A recent review of Sarah Palin’s bestselling book, Going Rogue, ends by declaring that she is the worst nightmare come true for democrats with a small d. This is both a startling and an obvious claim. It’s obvious in that Palin is a rabble-rouser. Without shame or apology she targets the crazy right, fueling their resentment and anger with outright lies. “Death panels” are only the most colorful example. She is willing to bait the mob with any fear about America’s future, from financial collapse to terrorist devastation.
Palin’s image as an abortion-hating, meat-eating, gun-toting hockey mom is a flimsy contrivance. But if she seems like a prime example of political piffle, Palin’s rise is also startling, because her followers truly bond with her in a visceral way that is rare for any politician. In February Palin will give the keynote speech to a national convention of the tea-bag movement. At that moment we will learn something about political passions and the future of democracy — something we wish wasn’t there.
In his year-end roundup, New York Times columnist David Brooks said that he has always looked to passionate outsiders as omens for the future. John Birchers in the Sixties, feminists in the Seventies, and religious fundamentalists in the Eighties are examples of embattled outsiders who gained center stage through their passionate commitment. Brooks sees that same passion among the tea-baggers, with their blinkered obsession over socialism, taxes, and big government. It’s a potent, toxic mix. Ronald Reagan wasn’t telling the truth when he said that government is the problem, not the solution, but with that slogan he launched a reactionary crusade. Today, thousands of Americans feel more compelled than ever to join that crusade.
Once any political movement wins, it becomes self-justifying. Reaganism was on the whole very harmful to America and at its heart hypocritical, since Reagan presided over an enormous jump in the size of government and a tripling of the deficit. But since the reactionary right was able to seize the reins of democracy, it automatically felt justified. As a result, a generation of Americans has grown up disgusted with government while at the same time buying into a range of bigoted and prejudicial beliefs that make good government impossible. When you will do anything to block healthcare reform, immigration reform, subsidized spending for a crippled economy, and increased revenues to care for an aging population, government isn’t the problem: you are.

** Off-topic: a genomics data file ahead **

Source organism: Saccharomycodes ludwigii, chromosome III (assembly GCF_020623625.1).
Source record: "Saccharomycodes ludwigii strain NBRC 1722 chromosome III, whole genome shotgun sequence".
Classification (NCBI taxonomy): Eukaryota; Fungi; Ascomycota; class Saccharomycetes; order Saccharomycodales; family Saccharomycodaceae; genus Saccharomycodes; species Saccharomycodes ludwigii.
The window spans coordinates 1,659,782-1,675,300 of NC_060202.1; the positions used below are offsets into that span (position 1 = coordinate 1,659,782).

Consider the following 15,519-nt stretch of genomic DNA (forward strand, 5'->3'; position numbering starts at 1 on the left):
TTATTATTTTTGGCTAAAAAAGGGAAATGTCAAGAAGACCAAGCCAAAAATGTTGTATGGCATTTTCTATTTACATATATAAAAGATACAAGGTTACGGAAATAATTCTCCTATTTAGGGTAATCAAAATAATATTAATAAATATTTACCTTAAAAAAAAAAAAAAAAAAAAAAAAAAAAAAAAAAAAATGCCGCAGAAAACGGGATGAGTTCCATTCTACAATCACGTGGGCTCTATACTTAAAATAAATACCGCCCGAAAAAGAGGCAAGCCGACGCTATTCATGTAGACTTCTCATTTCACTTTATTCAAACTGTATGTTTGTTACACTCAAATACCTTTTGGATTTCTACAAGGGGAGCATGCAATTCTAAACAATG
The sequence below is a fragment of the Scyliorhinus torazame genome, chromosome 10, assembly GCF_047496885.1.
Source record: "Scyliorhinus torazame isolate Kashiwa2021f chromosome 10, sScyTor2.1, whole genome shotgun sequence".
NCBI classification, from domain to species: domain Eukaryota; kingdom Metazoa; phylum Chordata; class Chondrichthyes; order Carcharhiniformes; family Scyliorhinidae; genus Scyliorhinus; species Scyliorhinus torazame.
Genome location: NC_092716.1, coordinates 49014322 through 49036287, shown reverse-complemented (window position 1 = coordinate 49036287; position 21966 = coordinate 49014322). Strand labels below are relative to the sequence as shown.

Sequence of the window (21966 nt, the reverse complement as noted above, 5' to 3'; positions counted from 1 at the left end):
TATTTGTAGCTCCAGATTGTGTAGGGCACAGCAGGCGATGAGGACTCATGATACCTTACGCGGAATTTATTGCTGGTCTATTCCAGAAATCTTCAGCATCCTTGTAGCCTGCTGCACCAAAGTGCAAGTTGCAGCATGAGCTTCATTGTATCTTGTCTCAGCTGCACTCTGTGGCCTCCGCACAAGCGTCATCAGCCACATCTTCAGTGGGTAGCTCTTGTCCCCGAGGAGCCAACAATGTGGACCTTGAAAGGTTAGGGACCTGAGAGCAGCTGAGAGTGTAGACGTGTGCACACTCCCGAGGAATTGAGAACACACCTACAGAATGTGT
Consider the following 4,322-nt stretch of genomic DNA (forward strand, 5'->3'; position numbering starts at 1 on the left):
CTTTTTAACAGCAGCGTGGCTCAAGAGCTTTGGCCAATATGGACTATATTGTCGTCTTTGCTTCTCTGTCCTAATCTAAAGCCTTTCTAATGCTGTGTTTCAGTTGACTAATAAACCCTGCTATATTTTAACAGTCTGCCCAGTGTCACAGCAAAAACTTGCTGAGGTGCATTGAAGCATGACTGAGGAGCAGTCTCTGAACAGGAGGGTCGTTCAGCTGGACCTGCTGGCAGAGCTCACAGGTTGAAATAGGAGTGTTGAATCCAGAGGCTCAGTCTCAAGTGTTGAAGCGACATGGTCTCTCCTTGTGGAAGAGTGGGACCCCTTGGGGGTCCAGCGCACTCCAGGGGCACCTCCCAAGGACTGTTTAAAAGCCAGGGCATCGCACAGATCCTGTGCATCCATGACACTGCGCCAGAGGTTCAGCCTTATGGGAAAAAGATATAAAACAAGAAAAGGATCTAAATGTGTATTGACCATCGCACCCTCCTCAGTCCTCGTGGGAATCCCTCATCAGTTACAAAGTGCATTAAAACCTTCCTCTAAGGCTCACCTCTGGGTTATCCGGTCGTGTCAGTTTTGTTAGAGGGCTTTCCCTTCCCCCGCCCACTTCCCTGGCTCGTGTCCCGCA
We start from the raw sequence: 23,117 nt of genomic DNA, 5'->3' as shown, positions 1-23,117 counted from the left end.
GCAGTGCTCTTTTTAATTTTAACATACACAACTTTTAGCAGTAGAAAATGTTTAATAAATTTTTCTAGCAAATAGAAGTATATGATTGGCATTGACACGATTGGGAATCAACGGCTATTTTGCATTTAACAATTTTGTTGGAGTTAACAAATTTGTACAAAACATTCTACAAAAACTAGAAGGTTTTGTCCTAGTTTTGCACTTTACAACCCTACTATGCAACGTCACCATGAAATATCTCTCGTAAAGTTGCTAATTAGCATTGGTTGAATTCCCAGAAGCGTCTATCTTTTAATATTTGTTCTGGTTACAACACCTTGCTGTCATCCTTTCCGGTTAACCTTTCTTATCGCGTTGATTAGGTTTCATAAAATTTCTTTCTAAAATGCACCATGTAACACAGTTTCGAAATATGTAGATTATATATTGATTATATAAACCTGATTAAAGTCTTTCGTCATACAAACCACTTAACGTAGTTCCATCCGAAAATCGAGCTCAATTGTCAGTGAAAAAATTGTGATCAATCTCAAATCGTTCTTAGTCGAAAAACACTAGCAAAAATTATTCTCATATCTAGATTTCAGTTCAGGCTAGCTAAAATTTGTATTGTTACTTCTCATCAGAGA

People don’t like to feel that they are the problem. Therefore, many flock to a myth-maker like Palin. Her hokey frontier ethic is completely divorced from reality. Few poor people can shoot a moose outside our back window or would want to. They need food stamps and other kinds of compassionate help. Palin touts free enterprise and hates federal programs. But Alaska takes more federal dollars per capita than any other state, and a third of its jobs are government jobs.
What we’re seeing is an old tactic in new bottles. The right wing thrived by distracting voters from reality. The average person’s life isn’t remotely affected by school prayer, flag-burning, late-term abortion, or gay marriage. But if you get enough voters aroused by these issues, the party in power can subsidize the rich with vast tax cuts and look aside as real incomes for the middle-class fail to rise. All the benefits of corruption, from freewheeling lobbyists and influence peddling to Wall Street chicanery and subprime lending, go to the haves and hurt the have nots.
Palin has turned up the volume but pursues the same tactic. Her situation is one that’s easy to identify with if you are hurting. She holds together a family and fiercely defends it in the face of a teenage pregnancy and a Down’s syndrome baby. It’s also easy to identify with her knee-jerk reaction against taxes, federal bureaucracy, and unwanted intrusions from Washington.
But if you go one layer deeper, Palin’s kind of mobocracy would lead to the following:
— reluctant assistance for victims of disasters like Katrina
— a burgeoning underclass cut adrift from government aid
— an out-of-control medical system at the mercy of insurance companies and ever-rising costs
— the vicious criminalization of illegal immigrants
— a belligerent military stance around the world
— an atmosphere of permanent fear-mongering
— the driving out of tolerant, educated people from the political system
— a chaotic attack on all government programs
— a huge mismatch between income and spending by the government
This list would represent fear-mongering on my part except for the fact that all these things occurred during the Bush years. Democracy suffered a huge setback with the long reign of right-wing ideology. All that Sarah Plain offers is an amped-up version fueled by more blatant appeals to mindless fear and rage. Will she succeed? It’s an open question. The American public has barely emerged from the fog of illusion; Palin’s success or failure will tell us a lot about whether the same fog, only thicker, is about to return.
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